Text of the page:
In a bid to promote accountability and protect the interests of home buyers, the Urban Redevelopment Authority (URA) recently revised the criteria for issuing sales licences for home builders, reported The Straits Times.
First, the minimum paid-up capital or deposit for those applying for a licence, has been raised from $1 million to between $1 million and $4 million, depending on the project’s size.
Those intending to build and sell a housing project with up to 50 units must have a paid-up capital of $1 million, $2 million for developments with 51 to 200 units, $3 million for projects with 201 to 400 units, and $4 million for larger developments.
Second, developers can no longer cite non-residential projects in the track record, to be submitted as part of their sales licence application, as commercial and industrial projects differ from residential developments.
According to Nicholas Mak, Head of Research and Consultancy at SLP International, this would prevent some smaller players in the industrial sector from venturing into the housing market.
Third, the number of units that a developer can be allowed to build will depend on the size of the completed developments specified in the track record.
If a company has completed fewer than 10 units, it can only obtain a sales licence for a new housing project with less than 50 units. Those who have constructed 11 to 50 units are permitted to build fewer than 200 units. Those with 51 to 100 units under their portfolio are eligible for developments with less than 400 units, while firms that have built over 100 units have no restrictions.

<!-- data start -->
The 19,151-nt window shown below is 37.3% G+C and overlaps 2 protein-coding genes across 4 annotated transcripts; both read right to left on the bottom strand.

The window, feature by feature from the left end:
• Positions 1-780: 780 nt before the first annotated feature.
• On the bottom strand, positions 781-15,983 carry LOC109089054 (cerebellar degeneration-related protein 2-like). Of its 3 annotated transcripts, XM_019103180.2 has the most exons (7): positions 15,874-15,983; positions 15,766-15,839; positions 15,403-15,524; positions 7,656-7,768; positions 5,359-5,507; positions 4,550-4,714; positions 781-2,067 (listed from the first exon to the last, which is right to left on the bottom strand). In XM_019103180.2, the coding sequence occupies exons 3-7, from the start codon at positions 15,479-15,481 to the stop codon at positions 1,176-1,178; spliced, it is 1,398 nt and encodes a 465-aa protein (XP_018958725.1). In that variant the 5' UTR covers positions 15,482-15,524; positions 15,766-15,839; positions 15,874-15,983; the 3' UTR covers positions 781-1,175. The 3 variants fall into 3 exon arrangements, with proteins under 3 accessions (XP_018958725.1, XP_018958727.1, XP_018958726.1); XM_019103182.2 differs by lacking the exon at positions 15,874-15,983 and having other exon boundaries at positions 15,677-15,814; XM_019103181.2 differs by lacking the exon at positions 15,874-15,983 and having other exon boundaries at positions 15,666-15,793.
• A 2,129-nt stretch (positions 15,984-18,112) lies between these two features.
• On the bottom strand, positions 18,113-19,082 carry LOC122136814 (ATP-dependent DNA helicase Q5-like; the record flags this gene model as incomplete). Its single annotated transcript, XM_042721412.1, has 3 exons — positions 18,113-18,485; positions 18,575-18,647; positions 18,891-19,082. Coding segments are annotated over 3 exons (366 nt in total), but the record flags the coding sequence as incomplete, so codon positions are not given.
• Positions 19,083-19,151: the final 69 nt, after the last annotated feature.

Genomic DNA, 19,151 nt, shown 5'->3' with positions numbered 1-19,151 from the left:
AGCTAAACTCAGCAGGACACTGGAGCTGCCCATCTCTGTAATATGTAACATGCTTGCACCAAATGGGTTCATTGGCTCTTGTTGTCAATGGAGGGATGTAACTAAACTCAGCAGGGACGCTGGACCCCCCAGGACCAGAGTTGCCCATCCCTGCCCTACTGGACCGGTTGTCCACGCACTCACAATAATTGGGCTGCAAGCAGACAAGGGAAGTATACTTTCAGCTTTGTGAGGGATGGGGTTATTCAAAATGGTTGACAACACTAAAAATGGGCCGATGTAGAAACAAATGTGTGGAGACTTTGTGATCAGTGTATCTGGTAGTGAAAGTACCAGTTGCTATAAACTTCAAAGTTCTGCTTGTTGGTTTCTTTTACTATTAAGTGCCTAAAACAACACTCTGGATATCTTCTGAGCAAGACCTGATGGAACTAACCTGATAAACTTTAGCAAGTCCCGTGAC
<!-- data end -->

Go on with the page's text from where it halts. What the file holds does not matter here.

This new rule will safeguard buyers from developers who want to launch many units, but don’t necessarily have the experience, said Augustine Tan, President of the Real Estate Developers’ Association of Singapore (REDAS).
Finally, for developers applying for a sales licence based on the track record of their companies, at least one of its directors involved in the previous project must remain in his or her position.
“Developers can always disappear from Singapore after taking profit… But if they have a couple of people who are qualified directors, these people would hopefully behave more responsibly and can be held accountable,” noted Ku Swee Yong, Chief Executive, Century 21.
The changes will apply to all new licence applications received from 1 April 2016 onwards.
Picture Source: Construction in Singapore.
Source copied: http://www.propertyguru.com.sg/property-management-news/2016/3/119360/ura-revises-rules-for-property-developers